The research is clear. Having a diverse board can benefit your company in many ways.

Yet, U.S. companies have been slow to respond. In fact, the article points out that male board members named John, Robert, James or William outnumber all women on boards.

Want to improve the performance of your company? Get a woman on board.

Take Time to Develop Your Own Leadership Skills

When you’re running a company there are plenty of things to focus on. Sales of your products, marketing strategies, long-term goals just to name a few. You may spend a lot of time and money on training your sales staff. But do you ever take time out to consider your own development?

Some CEOs or business owners get around to themselves last when it comes to improving skills, either due to lack of time or considering it a low priority. But what could be more important? If you’re the head of the show, shouldn’t you keep your own skills sharp?

I recently read an article in INC, “7 Reasons You Can’t Learn Leadership on Your Own,” and two of the reasons in particular struck me.

The first is that observing leadership is not the same as developing leadership. I have found that to be true. There seems to be a prevailing belief that people will just “grow into” being leaders.

The article also pointed out that many board members and investors are not good leaders, although they think they may be.

They also operate with an agenda, which may not include developing your skills as a leader. That would not necessarily work to their benefit as it may interfere with them pushing through those agendas. So you can’t expect your board or your investors to encourage you to develop leadership skills. You’re on your own there.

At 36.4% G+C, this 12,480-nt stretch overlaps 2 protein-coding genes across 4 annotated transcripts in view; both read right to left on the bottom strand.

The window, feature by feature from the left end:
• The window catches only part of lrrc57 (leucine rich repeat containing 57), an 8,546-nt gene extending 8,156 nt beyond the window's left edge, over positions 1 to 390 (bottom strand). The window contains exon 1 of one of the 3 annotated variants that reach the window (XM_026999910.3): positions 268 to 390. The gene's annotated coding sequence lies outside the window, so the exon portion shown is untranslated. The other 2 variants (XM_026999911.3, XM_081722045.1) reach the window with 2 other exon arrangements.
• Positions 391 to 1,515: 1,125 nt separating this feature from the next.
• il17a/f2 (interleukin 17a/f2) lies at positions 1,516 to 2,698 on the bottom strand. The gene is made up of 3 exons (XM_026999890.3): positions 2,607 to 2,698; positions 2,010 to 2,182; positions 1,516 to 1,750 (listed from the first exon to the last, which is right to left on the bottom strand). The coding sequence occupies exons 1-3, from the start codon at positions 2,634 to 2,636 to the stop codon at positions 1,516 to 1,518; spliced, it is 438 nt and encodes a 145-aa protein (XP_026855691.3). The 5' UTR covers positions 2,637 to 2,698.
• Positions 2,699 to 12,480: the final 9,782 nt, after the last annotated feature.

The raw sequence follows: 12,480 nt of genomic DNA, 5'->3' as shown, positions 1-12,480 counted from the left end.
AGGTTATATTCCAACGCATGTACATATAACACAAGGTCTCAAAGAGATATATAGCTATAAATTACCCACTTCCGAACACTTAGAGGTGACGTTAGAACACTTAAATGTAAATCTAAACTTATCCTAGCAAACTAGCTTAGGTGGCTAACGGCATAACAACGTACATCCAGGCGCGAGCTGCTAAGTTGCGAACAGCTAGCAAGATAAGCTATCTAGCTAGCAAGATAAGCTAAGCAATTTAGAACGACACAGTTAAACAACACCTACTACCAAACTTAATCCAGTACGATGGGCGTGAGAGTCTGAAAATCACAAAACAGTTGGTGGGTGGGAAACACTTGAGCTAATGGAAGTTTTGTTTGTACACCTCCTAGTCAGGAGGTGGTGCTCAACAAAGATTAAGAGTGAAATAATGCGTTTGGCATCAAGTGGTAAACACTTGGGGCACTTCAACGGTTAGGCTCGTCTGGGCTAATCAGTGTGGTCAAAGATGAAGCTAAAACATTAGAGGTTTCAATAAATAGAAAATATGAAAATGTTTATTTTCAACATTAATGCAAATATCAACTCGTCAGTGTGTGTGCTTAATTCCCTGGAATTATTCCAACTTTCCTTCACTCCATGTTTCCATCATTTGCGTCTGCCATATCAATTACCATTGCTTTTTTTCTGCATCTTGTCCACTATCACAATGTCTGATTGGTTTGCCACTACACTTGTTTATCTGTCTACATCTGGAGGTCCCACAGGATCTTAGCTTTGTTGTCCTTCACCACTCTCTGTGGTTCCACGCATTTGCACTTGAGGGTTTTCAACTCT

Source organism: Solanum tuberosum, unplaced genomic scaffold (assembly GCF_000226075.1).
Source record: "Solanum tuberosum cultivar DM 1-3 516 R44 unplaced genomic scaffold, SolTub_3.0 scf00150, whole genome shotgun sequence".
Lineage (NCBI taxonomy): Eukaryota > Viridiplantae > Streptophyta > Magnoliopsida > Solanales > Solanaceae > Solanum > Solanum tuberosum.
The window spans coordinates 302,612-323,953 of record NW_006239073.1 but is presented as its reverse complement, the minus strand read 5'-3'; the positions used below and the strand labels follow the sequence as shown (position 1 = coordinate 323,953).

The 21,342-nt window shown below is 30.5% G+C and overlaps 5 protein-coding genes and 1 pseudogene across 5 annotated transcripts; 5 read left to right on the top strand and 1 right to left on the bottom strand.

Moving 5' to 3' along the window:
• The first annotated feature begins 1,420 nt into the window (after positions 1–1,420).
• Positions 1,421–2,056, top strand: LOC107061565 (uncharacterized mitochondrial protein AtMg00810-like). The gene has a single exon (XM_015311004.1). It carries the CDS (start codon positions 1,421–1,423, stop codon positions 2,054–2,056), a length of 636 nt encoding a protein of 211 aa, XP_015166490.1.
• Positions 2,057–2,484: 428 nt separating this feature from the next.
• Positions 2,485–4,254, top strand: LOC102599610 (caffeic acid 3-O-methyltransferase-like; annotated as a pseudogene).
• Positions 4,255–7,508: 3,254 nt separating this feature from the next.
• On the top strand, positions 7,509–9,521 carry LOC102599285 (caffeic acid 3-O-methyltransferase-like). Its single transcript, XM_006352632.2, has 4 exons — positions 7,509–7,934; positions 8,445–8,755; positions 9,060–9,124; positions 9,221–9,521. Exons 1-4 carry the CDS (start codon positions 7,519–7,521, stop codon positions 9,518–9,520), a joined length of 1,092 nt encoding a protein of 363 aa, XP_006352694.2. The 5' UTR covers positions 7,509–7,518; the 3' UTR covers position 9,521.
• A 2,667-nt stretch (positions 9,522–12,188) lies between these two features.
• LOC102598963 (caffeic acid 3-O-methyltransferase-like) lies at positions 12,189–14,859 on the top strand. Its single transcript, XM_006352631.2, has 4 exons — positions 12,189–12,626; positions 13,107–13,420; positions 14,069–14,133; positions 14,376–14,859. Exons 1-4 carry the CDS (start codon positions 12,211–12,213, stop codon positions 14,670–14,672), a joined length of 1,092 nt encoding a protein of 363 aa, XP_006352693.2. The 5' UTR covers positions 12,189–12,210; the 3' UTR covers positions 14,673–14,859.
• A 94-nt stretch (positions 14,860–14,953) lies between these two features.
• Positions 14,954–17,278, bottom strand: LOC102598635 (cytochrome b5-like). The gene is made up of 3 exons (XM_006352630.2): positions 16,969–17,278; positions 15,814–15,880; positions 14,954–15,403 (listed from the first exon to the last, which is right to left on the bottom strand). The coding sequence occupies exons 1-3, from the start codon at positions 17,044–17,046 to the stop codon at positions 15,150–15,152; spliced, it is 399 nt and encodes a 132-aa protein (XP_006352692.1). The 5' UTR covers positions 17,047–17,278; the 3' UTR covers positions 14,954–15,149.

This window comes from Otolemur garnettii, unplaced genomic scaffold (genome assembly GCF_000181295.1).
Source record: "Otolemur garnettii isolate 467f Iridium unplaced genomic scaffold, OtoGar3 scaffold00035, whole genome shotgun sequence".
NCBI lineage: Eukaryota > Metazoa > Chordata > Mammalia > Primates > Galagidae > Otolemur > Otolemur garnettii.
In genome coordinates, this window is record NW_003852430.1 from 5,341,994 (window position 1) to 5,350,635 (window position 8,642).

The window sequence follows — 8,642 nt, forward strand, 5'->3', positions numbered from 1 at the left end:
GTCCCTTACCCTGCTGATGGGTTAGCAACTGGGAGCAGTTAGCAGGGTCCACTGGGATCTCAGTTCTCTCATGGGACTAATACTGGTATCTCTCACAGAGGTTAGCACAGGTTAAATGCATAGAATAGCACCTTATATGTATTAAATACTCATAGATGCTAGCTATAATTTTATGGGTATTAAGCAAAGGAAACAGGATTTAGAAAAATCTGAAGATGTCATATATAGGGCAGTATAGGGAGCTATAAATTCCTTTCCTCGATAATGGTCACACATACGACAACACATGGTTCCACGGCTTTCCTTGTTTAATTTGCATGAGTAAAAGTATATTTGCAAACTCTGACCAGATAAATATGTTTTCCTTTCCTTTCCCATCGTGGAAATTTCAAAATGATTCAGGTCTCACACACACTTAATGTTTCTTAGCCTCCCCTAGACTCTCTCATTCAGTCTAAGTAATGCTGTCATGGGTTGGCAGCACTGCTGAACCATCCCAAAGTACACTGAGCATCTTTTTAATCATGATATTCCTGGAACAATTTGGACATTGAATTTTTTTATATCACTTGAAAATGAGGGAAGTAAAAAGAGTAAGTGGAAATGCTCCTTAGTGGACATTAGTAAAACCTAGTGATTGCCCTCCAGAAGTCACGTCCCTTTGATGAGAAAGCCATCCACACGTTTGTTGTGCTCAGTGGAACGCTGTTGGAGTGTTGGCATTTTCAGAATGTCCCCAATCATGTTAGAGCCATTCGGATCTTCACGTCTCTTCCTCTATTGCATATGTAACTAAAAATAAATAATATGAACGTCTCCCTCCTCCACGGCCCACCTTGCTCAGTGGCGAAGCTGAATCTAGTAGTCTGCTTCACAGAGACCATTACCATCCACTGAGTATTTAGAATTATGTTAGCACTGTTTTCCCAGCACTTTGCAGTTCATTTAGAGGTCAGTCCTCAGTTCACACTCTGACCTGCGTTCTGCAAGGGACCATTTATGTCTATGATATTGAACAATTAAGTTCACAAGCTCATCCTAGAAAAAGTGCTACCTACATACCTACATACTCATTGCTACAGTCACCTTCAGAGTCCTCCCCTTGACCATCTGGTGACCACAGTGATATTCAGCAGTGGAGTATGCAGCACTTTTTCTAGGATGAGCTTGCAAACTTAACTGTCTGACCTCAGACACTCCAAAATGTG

So how do you do it?

There are courses you can take and plenty of articles available on the Internet. There is no shortage of books on the topic. Here is a list from Forbes.com of leadership books it recommended from 2013. In addition to some new titles, it includes some classics like “The 7 Habits of Highly Effective People: Powerful Lessons in Personal Change,” by Stephen R. Covey and even an 80-year-old classic from Dale Carnegie, “How to Win Friends and Influence People.”

One of the most effective ways I’ve found to improve my business skills is by sharing ideas, problems and concerns with other CEOs and business leaders. If you can find such a group of leaders, you can learn a lot from each other as a lot of the issues you deal with are similar.

For example, the Vistage Chief Executive Program brings in 16 peers from noncompetitive businesses that serve each other in an advisory capacity. They have monthly problem-solving meetings and personal coaching sessions. They can also attend up to eight workshops a year led by a Vistage expert speaker.

If you don’t want to attend a formal group, form your own informal one from your acquaintances, again in noncompetitive businesses. Arrange to meet weekly for coffee and discuss your leadership challenges.

Just like you don’t neglect developing your muscles at the gym for your health, continue to develop your leadership skills as well by whatever method works for you.